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(11C) Code guessing game - Printable Version

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(11C) Code guessing game - Rogier - 04-25-2018 06:18 PM

Also known as "Mastermind". I wrote it somewhere around 1985. The calculator takes a number of 3-10 digits and up to 9 colours for you to guess. C starts a new game, D enters a guess. Result: number in the form a,b where a = number of digits with right colour, and b is the number of digits of the right colour which are in the right place. Or: number FIX9 > you guessed it.

[attachment=5860]


RE: (11C) Code guessing game - Michael Zinn - 04-25-2018 08:50 PM

Looks great!

I tried to get this working on a DM15L (HP15C clone), but couldn't. I changed register 1 to 7 to make sure that it's cleared by Clear Sum, but it's not enough. When I make a totally wrong guess I get 0.0, but other guesses only return 1.0 or 1.1. (Haven't tried it on my 11C emulator yet, but that one is inaccurate anyways).

Which other difference besides CLEAR SUM clearing 0-5 on 11C but 2-7 on 15C are there between these calculators?

Also, do you have a "human readable" version of the program?


RE: (11C) Code guessing game - Michael Zinn - 04-25-2018 10:58 PM

Never mind, I just had a typo (confused FRAC with INT in one place). It works like that on the Android 11C app and if you change R1 to R7 it also works on the DM15L (and probably 15C).

Really great program!


RE: (11C) Code guessing game - Dieter - 04-26-2018 06:57 PM

(04-25-2018 06:18 PM)Rogier Wrote:  Also known as "Mastermind". I wrote it somewhere around 1985. The calculator takes a number of 3-10 digits and up to 9 colours for you to guess. C starts a new game, D enters a guess. Result: number in the form a,b where a = number of digits with right colour, and b is the number of digits of the right colour which are in the right place. Or: number FIX9 > you guessed it.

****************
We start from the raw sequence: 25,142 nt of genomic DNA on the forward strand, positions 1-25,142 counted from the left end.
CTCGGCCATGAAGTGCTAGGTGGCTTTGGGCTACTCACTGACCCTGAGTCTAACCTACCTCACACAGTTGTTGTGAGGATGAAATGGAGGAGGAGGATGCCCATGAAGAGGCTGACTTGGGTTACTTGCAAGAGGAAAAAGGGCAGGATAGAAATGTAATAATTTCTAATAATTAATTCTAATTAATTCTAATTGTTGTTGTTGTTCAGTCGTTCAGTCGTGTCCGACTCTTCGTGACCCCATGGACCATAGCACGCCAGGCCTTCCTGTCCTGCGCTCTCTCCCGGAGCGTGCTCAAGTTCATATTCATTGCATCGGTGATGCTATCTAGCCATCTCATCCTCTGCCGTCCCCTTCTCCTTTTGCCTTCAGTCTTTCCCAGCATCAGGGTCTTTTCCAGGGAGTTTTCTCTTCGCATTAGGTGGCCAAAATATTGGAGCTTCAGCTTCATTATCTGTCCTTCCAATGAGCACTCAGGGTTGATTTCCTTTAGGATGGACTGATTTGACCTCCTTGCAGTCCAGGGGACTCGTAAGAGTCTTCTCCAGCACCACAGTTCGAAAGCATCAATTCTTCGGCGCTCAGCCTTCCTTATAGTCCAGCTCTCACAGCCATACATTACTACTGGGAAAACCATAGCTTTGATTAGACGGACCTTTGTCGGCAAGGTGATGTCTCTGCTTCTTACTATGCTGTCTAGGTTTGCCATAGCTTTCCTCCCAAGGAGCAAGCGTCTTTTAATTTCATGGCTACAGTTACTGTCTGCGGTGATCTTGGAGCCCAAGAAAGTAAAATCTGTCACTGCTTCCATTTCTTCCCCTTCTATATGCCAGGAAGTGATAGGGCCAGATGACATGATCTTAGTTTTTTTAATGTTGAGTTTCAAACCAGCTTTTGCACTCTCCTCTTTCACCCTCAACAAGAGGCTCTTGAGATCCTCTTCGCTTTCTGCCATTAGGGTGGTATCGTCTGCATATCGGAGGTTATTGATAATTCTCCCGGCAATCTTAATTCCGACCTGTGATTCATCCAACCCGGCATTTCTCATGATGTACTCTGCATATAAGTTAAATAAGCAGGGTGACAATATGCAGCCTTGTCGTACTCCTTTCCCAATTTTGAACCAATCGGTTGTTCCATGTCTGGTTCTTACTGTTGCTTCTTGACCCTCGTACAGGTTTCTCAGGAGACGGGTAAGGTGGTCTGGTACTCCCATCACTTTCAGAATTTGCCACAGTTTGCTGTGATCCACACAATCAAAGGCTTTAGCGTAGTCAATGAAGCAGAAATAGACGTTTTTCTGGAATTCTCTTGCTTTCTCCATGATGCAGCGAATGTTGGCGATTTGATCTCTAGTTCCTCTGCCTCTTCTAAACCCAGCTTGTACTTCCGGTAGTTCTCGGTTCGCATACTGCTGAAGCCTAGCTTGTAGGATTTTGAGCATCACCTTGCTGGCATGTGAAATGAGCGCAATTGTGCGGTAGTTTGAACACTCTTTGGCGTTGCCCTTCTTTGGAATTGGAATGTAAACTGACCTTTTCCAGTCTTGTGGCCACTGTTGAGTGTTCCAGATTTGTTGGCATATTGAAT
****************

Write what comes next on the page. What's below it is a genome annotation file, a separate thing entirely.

Ah, Mastermind / Bagels / Code Breaker – one of the first useful programs I wrote for the 34C back then. I used a different approach that stored the code digits in individual registers. And the code always consisted of four different colors.

So let me add the following 11C/15C version to this thread.
(15C commands in brackets, where required)

Code:
001  LBL A
002  CLX
003  STO 0
004  4
005  STO ,0
006  LBL 1
007  RCL 0
008  STO I
009  RAN#
010  6
011  x
012  INT
013  1
014  +
015  LBL 2
016  RCL(i)
017  x<>y
018  X=Y?   (TEST 5)
019  GTO 1
020  DSE    (DSE I)
021  GTO 2
022  RCL 0
023  1
024  +
025  STO 0
026  STO I
027  R↓
028  STO(i)
029  RCL 0
030  RCL ,0
031  X>Y?   (TEST 7)
032  GTO 1
033  CLX
034  STO 9
035  LBL 0
036  FIX 1
037  R/S
038  LBL B
039  STO 7
040  RCL ,0
041  STO 0
042  CLX
043  STO 8
044  1
045  STO+9
046  LBL 3
047  RCL ,0
048  STO I 
049  1
050  0
051  STO÷7
052  RCL 7
053  FRAC
054  STO-7
055  x
056  LBL 4
057  RCL(i)
058  x<>y
059  X=Y?   (TEST 5)
060  GTO 6
061  DSE    (DSE I)
062  GTO 4
063  GTO 5
064  LBL 6
065  RCL 0
066  RCL I
067  X≠Y?   (TEST 6)
068  ,
069  1
070  STO+8
071  LBL 5
072  1
073  STO-0
074  RCL 0
075  X>0?   (TEST 1)
076  GTO 3
077  RCL ,0
078  RCL 8
079  X≠Y?   (TEST 6)
080  GTO 0
081  RCL 9
082  10^x
083  x
084  SCI 1
085  RTN

Registers:
R0: pointer / counter
R1...R6: code digit 1...6
R7: guess
R8: score
R9: guess counter
R,0: code length

Edit: changed the roles of R,0 and R7 for 11C compliance and removed an obsolete line.

Hint for 15C users – you may replace the final lines after "GTO 0" with RCL 9  FIX 0  SF 9  RTN. If the code has been correctly guessed this yields a flashing display with the number of required guesses. ;-)  You can also replace line 72...75 with DSE 0.